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out how to replicate that. and i feel that in libraries across the country every day. thank you, thank you. [applause] >> you know, one of the things about the eugene public library experience is that libraries are really multipliers when it comes to demonstrating potential impact in their communities. i think you have shared so many good stories about how libraries have made a difference every day. i think one of your colleagues, she refers to libraries staying first, not necessarily first respondents, but first informers because there's so much to bring everything to the community and eradicate this information as well. and we're also aware that not all libraries services really enjoy the level of support that places like eugene public library or maybe even in san
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antonio, might enjoy or d.c. for that matter. what would you like libraries to know about the fcc and program programs that could help them better serve their communities? >> i'm so glad you asked. so, let's talk about new programs first and then we'll talk about old standbyes. new programs, during the pandemic we were able to get congress to develop a program called the emergency connectivity fund. yeah, i'd like to rename that, but january way, it was a $7 billion funds that we're still workingen and it was designed to make sure that schools would have access to funds to get their students connected at home for remote learning and libraries would have access to funds to get their patrons connected at home. if the parents need it, we need to do things more, and the pandemic shone the light on and
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i want to thank senator markey and chris van hollen, and those working morning, noon and night to make sure, and able to port more than 900 countries across the state doing that and by one measure we had students who weren't connected at home. which is a really big deal. [applause] >> that's a new program and we're dependent on congress to continue to fund it and that, of course, but i want to talk about an old standby and mentioned the programs earlier and i worked for its father so i feel lake a relative, but today, it was a program back in 1996 that congress created, and that was the dial-up era. >> right. >> i had an aol account, i was proud of it, it's a long time ago. but congress saw clearly we needed to bring this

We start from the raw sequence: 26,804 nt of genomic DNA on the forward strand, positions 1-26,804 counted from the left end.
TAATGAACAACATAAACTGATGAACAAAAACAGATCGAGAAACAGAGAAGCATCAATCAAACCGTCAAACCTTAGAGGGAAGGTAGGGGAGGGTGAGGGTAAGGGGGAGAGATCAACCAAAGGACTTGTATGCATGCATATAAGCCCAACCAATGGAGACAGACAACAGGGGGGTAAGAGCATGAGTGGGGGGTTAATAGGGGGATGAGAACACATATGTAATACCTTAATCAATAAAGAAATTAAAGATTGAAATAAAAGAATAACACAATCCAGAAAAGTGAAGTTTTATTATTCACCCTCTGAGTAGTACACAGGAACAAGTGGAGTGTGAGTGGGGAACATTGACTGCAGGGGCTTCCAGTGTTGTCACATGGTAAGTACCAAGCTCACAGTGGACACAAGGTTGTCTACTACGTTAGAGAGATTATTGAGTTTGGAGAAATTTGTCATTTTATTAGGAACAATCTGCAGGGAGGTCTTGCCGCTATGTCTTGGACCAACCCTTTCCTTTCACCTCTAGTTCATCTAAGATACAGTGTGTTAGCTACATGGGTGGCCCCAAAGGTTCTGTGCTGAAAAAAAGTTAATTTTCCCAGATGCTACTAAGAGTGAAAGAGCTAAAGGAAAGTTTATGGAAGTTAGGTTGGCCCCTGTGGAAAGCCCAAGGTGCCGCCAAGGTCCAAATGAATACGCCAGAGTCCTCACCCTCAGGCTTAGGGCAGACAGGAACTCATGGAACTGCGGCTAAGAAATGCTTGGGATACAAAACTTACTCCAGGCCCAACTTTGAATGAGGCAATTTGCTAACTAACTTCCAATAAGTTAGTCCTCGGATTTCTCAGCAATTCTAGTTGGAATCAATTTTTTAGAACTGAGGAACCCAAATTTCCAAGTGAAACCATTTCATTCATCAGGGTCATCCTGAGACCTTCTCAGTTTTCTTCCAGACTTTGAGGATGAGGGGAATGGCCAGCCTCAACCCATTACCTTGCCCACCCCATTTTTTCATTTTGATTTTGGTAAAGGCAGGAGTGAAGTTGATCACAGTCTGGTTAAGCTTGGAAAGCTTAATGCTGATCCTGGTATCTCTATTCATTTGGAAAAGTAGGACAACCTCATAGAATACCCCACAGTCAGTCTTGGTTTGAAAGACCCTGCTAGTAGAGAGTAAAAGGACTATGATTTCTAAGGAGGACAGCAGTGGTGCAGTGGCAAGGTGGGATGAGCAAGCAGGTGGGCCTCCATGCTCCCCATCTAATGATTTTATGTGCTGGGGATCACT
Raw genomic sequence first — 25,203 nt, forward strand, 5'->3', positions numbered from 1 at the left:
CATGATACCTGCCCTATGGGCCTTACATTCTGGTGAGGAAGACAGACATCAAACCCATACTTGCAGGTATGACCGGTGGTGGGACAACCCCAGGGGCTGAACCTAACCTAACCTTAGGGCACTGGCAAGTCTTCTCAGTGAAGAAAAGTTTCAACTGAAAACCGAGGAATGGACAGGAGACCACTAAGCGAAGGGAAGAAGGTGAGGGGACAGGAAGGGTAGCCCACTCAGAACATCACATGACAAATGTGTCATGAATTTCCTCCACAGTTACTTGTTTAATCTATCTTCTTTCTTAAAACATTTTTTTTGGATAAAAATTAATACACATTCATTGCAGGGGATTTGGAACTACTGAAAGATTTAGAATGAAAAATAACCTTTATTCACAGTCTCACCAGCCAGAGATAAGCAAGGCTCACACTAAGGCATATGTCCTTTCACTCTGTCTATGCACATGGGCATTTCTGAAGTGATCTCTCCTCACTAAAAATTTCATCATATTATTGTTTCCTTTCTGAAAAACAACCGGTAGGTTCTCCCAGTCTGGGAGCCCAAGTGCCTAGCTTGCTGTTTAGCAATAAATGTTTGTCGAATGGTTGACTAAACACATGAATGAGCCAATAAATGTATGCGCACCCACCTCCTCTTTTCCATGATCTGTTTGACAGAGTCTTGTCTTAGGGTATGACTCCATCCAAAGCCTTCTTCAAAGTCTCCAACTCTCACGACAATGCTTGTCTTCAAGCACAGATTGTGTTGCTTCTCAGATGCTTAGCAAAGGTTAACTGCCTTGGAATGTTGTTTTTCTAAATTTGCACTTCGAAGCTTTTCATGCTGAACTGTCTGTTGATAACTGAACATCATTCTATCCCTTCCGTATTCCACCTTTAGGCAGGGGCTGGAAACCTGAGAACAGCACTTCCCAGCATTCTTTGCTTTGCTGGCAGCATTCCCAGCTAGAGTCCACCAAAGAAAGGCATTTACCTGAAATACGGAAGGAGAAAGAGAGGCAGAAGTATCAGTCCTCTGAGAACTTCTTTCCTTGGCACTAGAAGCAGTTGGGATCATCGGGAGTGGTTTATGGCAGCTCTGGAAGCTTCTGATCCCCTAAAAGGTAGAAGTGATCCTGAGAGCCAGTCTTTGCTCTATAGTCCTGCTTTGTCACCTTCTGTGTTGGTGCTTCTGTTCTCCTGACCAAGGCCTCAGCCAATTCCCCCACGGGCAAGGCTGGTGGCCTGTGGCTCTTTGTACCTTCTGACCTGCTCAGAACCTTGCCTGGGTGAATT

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information super what i to libraries and set up the program to help support that. so that library does everything across the country to get funds to have connections and over the years we've been able to update that program. we've moved it from just a program to connect libraries and schools to making sure that capacity is what you needed today. and i hope over time we can tan to update it. so we meet you where you are and get you the connections that you need. i think this program, you're right, it a quiet powerhouse. it does done more to connect libraries and schools in this country than any other program and i'm committed to make sure. >> thank you. (applause) >> and thank you and the team for making aid more easy to
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apply for. >> we're going to keep working on this. it's amazing the digital age programs and have the equivalent of paper work and those that need it most online. >> thank you . . >> (applause). >> speaking of cool, in the same program i mentioned with the eugene public library, i spo-- i spoke with a librarian in florida, i think she's in the audience today, alma serves a very small culturally rich community with a sizable population of migrant students. i asked alma about her work and how it fast fosters the equity